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Prevention of HF Readmissions: Best Results With Home Visits and Multidisciplinary Clinics


 

Clinical question

Which transitional care interventions are most effective in preventing readmissions in patients hospitalized with heart failure?

Bottom line

Moderate-to-high strength of evidence supports the use of home-visiting programs and outpatient multidisciplinary heart failure (MDS-HF) clinics to reduce readmission rates and mortality for hospitalized HF patients at 3 months to 6 months. Structured telephone support may also decrease mortality and HF-specific readmissions, but does not affect all-cause readmissions.(LOE = 1a)

Reference

Feltner C, Jones CD, Cene CW, et al. Transitional care interventions to prevent readmissions for persons with heart failure. Ann Intern Med 2014;160(11):774-784.

Study design

Meta-analysis (randomized controlled trials)

Funding source

Government

Allocation

Concealed

Setting

Inpatient (any location) with outpatient follow-up

Synopsis

These authors searched multiple databases, including MEDLINE and the Cochrane Library, as well as reference lists of pertinent articles to find randomized controlled trials that compared transitional care interventions with either other interventions or usual care for patients hospitalized with HF with a focus on readmission rates and mortality. The interventions had to include at least one of the following components: patient/caregiver education, scheduled outpatient clinic visits, home visits, telemonitoring, structured telephone support, transition coaching, or increased provider continuity. Two authors independently reviewed the 47 selected studies for risk of bias. Studies with high or unclear risk of bias were not included in the meta-analysis. Results for readmission rates and mortality were stratified by intervention category and strength of evidence (SOE) grades were provided. For 30-day outcomes, a high-intensity home-visiting program consisting of 8 scheduled home visits starting at 24 hours after discharge decreased all-cause readmissions (number needed to treat [NNT] = 6) but the SOE was low. For 3-month to 6-month outcomes, data from 9 trials of home-visiting programs with varying intensities showed a reduction in all-cause readmissions (NNT= 9; SOE = high). Similarly, data from 2 trials of scheduled outpatient visits with MDS-HF clinics revealed lower readmission rates (NNT= 8; SOE = high). For HF-specific readmissions, 2 interventions, home-visiting programs and structured telephone support, decreased rates at 3 months to 6 months (home visits: NNT = 7; SOE = moderate; structured telephone support: NNT = 14; SOE = high). Finally, several interventions reduced mortality as compared to usual care at 3 to 6 months with moderate SOE, including home-visiting programs (NNT = 33), MDS-HF clinics (NNT = 18), and structured telephone support (NNT = 27). There were no significant benefits noted with scheduled visits to nurse-led clinics or primary care clinics or with educational interventions, although in most cases, there was insufficient evidence to determine whether these intervention were effective.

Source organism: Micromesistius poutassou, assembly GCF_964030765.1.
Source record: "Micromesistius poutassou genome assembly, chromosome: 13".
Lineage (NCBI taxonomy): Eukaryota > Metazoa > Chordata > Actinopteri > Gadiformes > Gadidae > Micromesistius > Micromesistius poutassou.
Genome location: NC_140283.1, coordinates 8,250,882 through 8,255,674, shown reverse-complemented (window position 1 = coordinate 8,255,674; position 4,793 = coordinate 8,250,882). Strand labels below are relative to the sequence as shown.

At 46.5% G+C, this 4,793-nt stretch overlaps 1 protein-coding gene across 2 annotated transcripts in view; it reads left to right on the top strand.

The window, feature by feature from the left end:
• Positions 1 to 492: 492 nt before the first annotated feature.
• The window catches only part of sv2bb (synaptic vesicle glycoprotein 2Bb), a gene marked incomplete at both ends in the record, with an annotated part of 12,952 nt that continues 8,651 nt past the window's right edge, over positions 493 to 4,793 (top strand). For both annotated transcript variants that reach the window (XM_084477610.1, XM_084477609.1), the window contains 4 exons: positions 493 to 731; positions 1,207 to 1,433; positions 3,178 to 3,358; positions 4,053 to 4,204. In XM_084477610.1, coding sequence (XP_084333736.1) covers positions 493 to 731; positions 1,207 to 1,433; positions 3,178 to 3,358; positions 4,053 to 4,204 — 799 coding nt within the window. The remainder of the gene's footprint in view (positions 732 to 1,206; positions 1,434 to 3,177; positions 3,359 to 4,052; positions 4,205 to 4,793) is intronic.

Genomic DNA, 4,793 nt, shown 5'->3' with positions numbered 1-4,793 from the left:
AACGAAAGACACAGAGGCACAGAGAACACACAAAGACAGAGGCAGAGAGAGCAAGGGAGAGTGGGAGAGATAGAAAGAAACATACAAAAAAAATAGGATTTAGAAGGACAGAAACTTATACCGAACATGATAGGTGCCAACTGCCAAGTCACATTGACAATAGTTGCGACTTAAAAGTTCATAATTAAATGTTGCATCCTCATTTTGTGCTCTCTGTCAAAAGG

Dr. Kulkarni is an assistant professor of hospital medicine at Northwestern University in Chicago.

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